The PBS Newshour feature explores how the museum monetizes these intangible art experiences while highlighting their novelty. Certainly game components serve as marketable, tangible products necessary for enabling play; yet on their own they don’t create the game experience. Purchasing materials isn’t always necessary, either, as gamers have a reputation for creating their own, either to enhance an existing game or to form an entirely new game of their original design. What’s an “intangible” game experience with a good gamemasters or referee worth these days? Does it matter? In a successful game the experience is often its own reward. (For this discussion I assume we’re considering game situations where everyone finds some enjoyment, even with a few negative quirks, and not those cases where disruptive players or a gamemaster’s particular style make for a less-than-ideal experience.) Gamemasters gain some satisfaction from the enjoyment they give their players. Players enhance games in their own way and can provide positive feedback for the gamemaster. Some groups offer other benefits to the gamemaster for organizing and running the game through his “performance,” from bringing snacks and beverages or providing a place to gather to giving game-related gifts (some of which might enhance the action at the game table and thus benefit the group).

How do we place a value on
"intangible" experiences like this?
In a way folks at conventions pay for “intangible” experiences through their favorite games, settings, and arguably gamemasters (besides paying to participate in other con-related experiences that offer similar gratification). Game convention attendees certainly pay a portion of their entry fee – and sometimes additional event fees – to participate in games. Sometimes gamemasters see some of that revenue “returned” through reduced admission; occasionally guest gamemasters receive remuneration in the form of complimentary badges and hotel rooms (and occasionally other generous perks), though hard economic times have made such arrangements extremely rare on the convention circuit. I’ve participated in a number of charity games where players successfully bid on seats at the gaming table with the likes of Star Wars author celebrities Timothy Zahn and Michael A. Stackpole (also a gaming luminary in his own right). Granted, the money went to charity, but it attracted bidders based on the promise of an “intangible” celebrity gaming experience that lasted only a few hours.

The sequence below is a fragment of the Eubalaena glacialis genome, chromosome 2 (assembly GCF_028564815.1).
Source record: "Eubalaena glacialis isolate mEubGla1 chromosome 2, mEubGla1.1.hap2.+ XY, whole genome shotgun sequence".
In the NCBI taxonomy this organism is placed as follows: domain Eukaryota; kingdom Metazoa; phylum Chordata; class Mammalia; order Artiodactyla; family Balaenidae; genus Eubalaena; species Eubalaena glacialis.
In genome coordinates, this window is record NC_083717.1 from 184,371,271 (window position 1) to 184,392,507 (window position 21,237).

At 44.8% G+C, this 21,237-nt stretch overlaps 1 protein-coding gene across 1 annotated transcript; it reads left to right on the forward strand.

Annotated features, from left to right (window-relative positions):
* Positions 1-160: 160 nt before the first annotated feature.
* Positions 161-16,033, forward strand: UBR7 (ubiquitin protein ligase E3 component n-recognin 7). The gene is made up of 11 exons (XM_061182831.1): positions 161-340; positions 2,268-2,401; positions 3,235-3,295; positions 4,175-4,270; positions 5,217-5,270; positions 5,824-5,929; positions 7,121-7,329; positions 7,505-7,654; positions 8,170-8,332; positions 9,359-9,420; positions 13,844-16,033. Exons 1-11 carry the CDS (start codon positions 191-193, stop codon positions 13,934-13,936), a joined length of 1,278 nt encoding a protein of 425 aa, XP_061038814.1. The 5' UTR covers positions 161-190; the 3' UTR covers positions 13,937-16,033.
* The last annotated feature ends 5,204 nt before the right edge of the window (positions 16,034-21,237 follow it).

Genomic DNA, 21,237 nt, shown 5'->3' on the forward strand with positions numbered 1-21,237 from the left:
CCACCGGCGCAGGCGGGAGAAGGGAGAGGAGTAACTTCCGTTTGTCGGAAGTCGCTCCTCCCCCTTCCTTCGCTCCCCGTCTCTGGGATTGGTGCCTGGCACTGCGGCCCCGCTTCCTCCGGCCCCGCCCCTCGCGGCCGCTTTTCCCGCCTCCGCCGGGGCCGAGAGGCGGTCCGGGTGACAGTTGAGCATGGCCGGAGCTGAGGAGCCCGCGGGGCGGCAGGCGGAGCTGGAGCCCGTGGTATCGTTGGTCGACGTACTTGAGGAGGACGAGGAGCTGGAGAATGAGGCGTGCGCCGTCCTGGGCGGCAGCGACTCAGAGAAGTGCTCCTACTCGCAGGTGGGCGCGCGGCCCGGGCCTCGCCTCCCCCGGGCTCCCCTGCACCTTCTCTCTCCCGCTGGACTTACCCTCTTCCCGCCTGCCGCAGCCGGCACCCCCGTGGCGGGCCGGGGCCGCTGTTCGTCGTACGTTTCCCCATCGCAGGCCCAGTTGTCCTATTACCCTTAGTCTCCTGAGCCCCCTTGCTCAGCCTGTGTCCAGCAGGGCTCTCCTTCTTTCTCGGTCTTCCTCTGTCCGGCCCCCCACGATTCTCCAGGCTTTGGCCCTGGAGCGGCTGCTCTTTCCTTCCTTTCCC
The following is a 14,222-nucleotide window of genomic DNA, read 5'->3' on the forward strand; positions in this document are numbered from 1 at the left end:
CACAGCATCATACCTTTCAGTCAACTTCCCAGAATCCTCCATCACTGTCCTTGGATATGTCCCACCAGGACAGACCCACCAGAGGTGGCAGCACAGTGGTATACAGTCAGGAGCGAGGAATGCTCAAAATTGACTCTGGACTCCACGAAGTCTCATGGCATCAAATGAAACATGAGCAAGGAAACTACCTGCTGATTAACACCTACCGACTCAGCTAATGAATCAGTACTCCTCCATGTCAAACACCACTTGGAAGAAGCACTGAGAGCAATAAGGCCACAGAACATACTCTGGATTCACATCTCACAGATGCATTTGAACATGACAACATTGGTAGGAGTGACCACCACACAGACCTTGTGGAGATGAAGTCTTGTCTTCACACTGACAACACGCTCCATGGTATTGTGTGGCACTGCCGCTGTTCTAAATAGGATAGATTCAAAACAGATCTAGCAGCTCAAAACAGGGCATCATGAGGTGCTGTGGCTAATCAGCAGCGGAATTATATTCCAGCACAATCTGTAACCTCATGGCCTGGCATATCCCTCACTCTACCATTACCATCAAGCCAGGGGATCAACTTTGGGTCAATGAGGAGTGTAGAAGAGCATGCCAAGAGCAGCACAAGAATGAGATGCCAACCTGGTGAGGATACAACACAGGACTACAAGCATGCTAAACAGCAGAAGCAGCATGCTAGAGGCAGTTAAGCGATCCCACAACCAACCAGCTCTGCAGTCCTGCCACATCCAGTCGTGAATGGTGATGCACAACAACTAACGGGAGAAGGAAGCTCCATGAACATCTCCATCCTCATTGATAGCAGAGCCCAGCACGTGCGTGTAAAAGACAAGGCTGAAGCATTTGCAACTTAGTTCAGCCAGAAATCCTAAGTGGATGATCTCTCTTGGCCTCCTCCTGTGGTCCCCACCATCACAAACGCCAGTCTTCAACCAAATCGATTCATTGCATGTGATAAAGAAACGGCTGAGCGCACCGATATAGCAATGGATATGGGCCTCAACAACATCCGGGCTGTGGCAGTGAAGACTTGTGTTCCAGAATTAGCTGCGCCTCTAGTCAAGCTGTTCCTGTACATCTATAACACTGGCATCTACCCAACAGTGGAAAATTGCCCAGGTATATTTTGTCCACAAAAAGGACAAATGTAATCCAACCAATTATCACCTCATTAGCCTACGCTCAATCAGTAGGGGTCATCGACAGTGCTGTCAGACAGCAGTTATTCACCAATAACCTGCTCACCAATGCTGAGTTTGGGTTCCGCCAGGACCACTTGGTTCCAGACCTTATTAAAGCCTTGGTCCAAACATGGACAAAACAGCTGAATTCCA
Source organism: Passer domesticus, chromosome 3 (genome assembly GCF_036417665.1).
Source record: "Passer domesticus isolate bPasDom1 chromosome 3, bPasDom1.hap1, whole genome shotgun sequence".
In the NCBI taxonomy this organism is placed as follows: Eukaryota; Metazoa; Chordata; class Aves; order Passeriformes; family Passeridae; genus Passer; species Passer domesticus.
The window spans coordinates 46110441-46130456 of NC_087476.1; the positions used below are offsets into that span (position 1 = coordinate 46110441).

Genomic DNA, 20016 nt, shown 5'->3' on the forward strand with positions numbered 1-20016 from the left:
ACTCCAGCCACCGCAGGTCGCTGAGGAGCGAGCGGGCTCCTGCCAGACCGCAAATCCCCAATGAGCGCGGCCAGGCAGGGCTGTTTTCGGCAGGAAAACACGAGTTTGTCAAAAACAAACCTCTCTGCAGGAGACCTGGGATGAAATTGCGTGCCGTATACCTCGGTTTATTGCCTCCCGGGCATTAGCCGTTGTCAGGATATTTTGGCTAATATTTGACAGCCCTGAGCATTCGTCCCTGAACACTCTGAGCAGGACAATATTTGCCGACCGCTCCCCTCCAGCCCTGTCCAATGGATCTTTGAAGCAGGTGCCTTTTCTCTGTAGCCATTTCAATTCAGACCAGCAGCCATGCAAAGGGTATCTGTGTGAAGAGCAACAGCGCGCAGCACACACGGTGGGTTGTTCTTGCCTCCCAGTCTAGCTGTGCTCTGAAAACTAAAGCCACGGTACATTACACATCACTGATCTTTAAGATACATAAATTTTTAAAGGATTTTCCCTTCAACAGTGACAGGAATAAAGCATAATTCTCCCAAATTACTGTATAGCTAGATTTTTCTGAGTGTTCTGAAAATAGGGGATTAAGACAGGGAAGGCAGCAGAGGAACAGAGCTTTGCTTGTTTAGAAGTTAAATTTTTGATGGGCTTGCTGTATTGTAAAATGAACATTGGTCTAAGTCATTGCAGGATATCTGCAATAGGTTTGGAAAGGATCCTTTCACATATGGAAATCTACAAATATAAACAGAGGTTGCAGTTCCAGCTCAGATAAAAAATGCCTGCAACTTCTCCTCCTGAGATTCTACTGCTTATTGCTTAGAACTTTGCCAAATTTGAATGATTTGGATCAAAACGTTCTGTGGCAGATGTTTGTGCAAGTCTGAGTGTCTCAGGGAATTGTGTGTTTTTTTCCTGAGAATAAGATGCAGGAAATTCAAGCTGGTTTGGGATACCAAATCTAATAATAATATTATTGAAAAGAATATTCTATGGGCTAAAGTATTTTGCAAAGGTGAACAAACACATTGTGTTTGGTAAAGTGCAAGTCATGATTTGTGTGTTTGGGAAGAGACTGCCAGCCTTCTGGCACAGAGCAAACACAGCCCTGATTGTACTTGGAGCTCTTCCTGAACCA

Whether I run convention games for general attendees or special events, I often try to give players something tangible they can take away from the table as a souvenir of their brief game experience: their character sheet and tent card, any printed player handouts used in the game, and sometimes the gamemaster’s copy of the scenario (occasionally autographed by a flattered gamemaster).

What do we take away as tangible reminders of our ephemeral gaming experience? Certainly the character sheets, dungeon maps, scrawled notes with related doodles in the margins, and other props from the game itself constitute small reminders of our fantasy achievements and heroic deeds. Some folks keep character or party journals, in character or otherwise. Artistically gifted gamers often create sketches of characters, treasures, villains, monsters, and locations. At the very least satisfied players and gamemasters have the memories of an enjoyable experience, perhaps all one can ask from an intangible few hours rolling dice, plotting strategy, and playing games.